Dangers of traveling while female

Saturday, December 6, 2014

When I was younger, I wanted to travel like Patrick Leigh Fermor, who famously spent 1934 walking from the Hook of Holland to Istanbul. I envisioned myself sporting leather satchels and lace-up boots, doffing Panama hats, spouting demotic Greek. I fantasized about riding horses through the Caucasus and letting falcons loose upon the Black Sea, about “living up in the mountains, dressed as a shepherd,” as Fermor had done. It was a fantasy cobbled together from all the books of all the travel writers I loved — the great writer-scholars of a certain generation, who saw the whole world as raw material: shifting, uncertain geography for them to shape and create anew in their words.

Then I turned 15, and traveled alone for the first time to Paris, a city I had once lived in, and which I knew well. I laid out maps. I made plans. I would bolt down every alleyway. I would say yes to every invitation. I would lay lilies at Oscar Wilde’s grave. I would sit at cafes in Montmartre until some itinerant, velvet-trousered poets came to scoop me up out of my innocence; they would take me with them to secret courtyards, up the stairs to hidden salons, and there we would drink absinthe and I would scribble down my experiences and then, at last, I would know what it meant to have an adventure.

I never had an adventure.

I was skittish, awkward, hardly capable of forming words to boys my own age, let alone 40-something men well-practiced in the art of knocking gawkish girls out of their comfort zone. I spent my week in Paris squirming out of conversations, stuttering out fake phone numbers, learning all too quickly to avoid those places where I might be considered a target. Cafe terraces, park benches, crosswalks of city streets. My desire for experience, for openness, for adventure, had been overpowered by a stronger imperative, one I had internalized without realizing it: Don’t get yourself raped.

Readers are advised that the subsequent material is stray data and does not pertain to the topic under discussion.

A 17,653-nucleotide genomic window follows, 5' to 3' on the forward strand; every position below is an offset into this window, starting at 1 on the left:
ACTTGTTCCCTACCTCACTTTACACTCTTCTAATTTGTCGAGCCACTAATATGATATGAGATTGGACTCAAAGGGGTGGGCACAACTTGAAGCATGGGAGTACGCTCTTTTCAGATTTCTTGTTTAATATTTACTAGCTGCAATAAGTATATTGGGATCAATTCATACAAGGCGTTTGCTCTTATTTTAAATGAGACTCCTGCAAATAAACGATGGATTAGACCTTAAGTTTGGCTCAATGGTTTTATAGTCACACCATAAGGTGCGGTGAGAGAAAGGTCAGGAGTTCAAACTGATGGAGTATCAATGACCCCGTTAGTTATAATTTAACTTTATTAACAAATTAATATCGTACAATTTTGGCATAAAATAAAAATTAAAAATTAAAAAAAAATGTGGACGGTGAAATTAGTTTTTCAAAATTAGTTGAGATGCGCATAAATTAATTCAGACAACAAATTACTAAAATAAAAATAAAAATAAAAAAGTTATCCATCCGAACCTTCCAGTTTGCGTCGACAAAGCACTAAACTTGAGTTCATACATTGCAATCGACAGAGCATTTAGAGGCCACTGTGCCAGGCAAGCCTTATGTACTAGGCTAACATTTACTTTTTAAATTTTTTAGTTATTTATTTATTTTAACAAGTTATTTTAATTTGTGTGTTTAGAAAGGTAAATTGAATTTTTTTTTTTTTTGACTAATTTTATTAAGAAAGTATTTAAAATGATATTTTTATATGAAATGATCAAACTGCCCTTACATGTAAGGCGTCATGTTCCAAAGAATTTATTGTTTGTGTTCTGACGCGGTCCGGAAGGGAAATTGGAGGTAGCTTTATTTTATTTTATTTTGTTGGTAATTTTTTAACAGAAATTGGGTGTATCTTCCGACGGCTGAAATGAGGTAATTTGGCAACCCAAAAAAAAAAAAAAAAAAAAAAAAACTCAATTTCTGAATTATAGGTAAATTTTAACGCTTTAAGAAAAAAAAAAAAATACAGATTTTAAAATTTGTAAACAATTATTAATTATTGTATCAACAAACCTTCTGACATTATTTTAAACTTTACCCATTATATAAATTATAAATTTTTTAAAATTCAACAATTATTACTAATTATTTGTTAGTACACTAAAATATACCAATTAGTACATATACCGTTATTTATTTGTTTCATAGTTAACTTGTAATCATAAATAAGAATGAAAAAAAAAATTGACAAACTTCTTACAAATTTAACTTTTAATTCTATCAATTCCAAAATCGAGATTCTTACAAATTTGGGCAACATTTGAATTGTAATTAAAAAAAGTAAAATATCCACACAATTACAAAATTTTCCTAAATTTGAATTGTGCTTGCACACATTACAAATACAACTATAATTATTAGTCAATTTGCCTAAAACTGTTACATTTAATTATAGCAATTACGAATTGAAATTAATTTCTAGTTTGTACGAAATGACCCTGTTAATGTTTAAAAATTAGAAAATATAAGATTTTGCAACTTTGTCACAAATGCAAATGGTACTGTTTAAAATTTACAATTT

* * *

Even today, my male friends look at me with confusion when I try to explain how powerful, how completely prevalent is don’t-get-yourself-raped in my everyday life. It’s the reason I get my keys out a good 10 minutes before I reach my apartment, keeping them between my fingers in case I need to use them as a weapon against an assailant. It’s the reason I take taxis instead of walking home alone late at night. It’s the reason I always walk in the middle of the road, steering well clear of alleyways or obscured corners.

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